Daring Heist of Millions in Diamonds in Belgium

BRUSSELS (New York Times) — In a meticulously planned heist that took barely five minutes to execute, armed men disguised as police officers drove onto the tarmac at the international airport in Brussels Monday night and stole diamonds worth around $50 million as they were being loaded onto a plane bound for Switzerland, officials said.

Julien Warnand/European Pressphoto Agency

Brussels Airport security staff place barriers along the safety fence at the airport after thieves reportedly made off with millions of dollars worth of diamonds that were being loaded onto a plane.

The stolen gems, a mix of rough and cut stones, had arrived at the airport by road from the Belgian port city of Antwerp, the world’s biggest diamond trading center, and were to be flown on a scheduled passenger flight to Zurich, an important transit point in the global diamond business.

A spokeswoman for the Brussels prosecutors’ office told a news conference at the airport, known as Zaventem, that eight “heavily armed and hooded” thieves had driven onto the tarmac in two black vehicles with flashing lights, local media reported. “This was not a random robbery. It was well-prepared – these were professionals,” said the spokeswoman, Anja Bijens, adding that the robbers had worn police uniforms and carried submachine guns. No shots were fired and no one was hurt.

The theft delivers a blow to Antwerp’s role as a diamond center at a time when the city, a diamond trading and cutting hub for centuries, is struggling to fend off a challenge from low-wage diamond cutters in India and elsewhere.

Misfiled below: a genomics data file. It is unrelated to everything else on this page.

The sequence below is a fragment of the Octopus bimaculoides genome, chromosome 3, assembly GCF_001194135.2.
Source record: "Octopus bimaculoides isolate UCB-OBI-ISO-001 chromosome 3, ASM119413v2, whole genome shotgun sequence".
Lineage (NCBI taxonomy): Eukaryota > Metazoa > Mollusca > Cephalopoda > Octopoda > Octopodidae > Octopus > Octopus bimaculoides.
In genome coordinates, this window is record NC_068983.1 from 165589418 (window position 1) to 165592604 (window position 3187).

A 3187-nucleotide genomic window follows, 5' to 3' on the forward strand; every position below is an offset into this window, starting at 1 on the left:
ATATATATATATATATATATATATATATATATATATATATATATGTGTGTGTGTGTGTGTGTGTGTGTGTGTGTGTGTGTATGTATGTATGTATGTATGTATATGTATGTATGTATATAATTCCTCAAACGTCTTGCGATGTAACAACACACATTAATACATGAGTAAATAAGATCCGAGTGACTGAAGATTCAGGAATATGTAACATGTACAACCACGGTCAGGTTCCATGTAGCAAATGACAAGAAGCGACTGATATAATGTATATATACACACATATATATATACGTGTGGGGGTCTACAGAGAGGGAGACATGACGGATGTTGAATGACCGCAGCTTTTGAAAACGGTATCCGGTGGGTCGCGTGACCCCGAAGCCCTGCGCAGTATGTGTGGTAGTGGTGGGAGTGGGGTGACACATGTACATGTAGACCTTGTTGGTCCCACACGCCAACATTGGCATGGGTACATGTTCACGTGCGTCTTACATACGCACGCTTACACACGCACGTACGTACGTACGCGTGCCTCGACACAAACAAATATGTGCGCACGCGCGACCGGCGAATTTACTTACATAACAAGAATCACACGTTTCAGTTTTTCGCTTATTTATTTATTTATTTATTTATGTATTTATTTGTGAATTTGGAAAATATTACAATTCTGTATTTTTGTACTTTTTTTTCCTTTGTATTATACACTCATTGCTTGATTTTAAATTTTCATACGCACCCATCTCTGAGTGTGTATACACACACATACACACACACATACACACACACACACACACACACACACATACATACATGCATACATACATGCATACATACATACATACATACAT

“The fact that this happened is a big problem for us. We have our number one position to defend. Security is obviously very important,” said Caroline De Wolf, a spokeswoman for the Antwerp World Diamond Centre, an industry body that promotes the diamond business in Belgium. “We are shocked by the fact this could ever happen. We are all wondering: how is this possible?”

Diamonds traded in Antwerp last year had a total value of $51.9 billion, accounting for 80 percent of the world’s rough diamond trade and 50 percent of trade in polished gems. Ms. De Wolf said diamonds from Antwerp had been targeted by thieves before but Monday’s robbery was the biggest she could recall.

Helvetic Airways, an independent Swiss airline that operated the plane targeted in the robbery, said security for valuable cargo is normally the responsibility of the airport and the security company hired to transport the shipment to the plane. An airline spokesman in Zurich declined to comment further. Diamonds purchased in Antwerp for either cutting or sale abroad are usually taken to the Brussels airport under police escort in armored security vans and the thieves took advantage of a brief gap in this tightly guarded procedure during the loading of cargo. No shots were fired and no arrests have been reported. Police said they had found the burned remains of a vehicle believed to have been used in the robbery near the airport on Monday night.

A statement issued by the airport said that the robbers had “entered the premises of the airport aboard two vehicles that had crossed the fence.” The Zurich-bound flight, said the statement, had been canceled. It gave no details of how the vehicles had crossed the security fence and barriers.

The spokeswoman for the Antwerp diamond center said she believed the robbers had cut a hole in the fence and then raced to the Zurich-bound aircraft to grab gems from the cargo hold while passengers onboard waited for takeoff.

Ms. Bijens, the prosecutor’s spokeswoman, said the thieves seized at least 120 packages of diamonds but added that not all the shipment had been stolen.

About these ads

Leave a comment

Filed under Uncategorized

Leave a Reply

Fill in your details below or click an icon to log in:

WordPress.com Logo

You are commenting using your WordPress.com account. Log Out / Change )

Twitter picture

You are commenting using your Twitter account. Log Out / Change )

Facebook photo

You are commenting using your Facebook account. Log Out / Change )

Google+ photo

You are commenting using your Google+ account. Log Out / Change )

Connecting to %s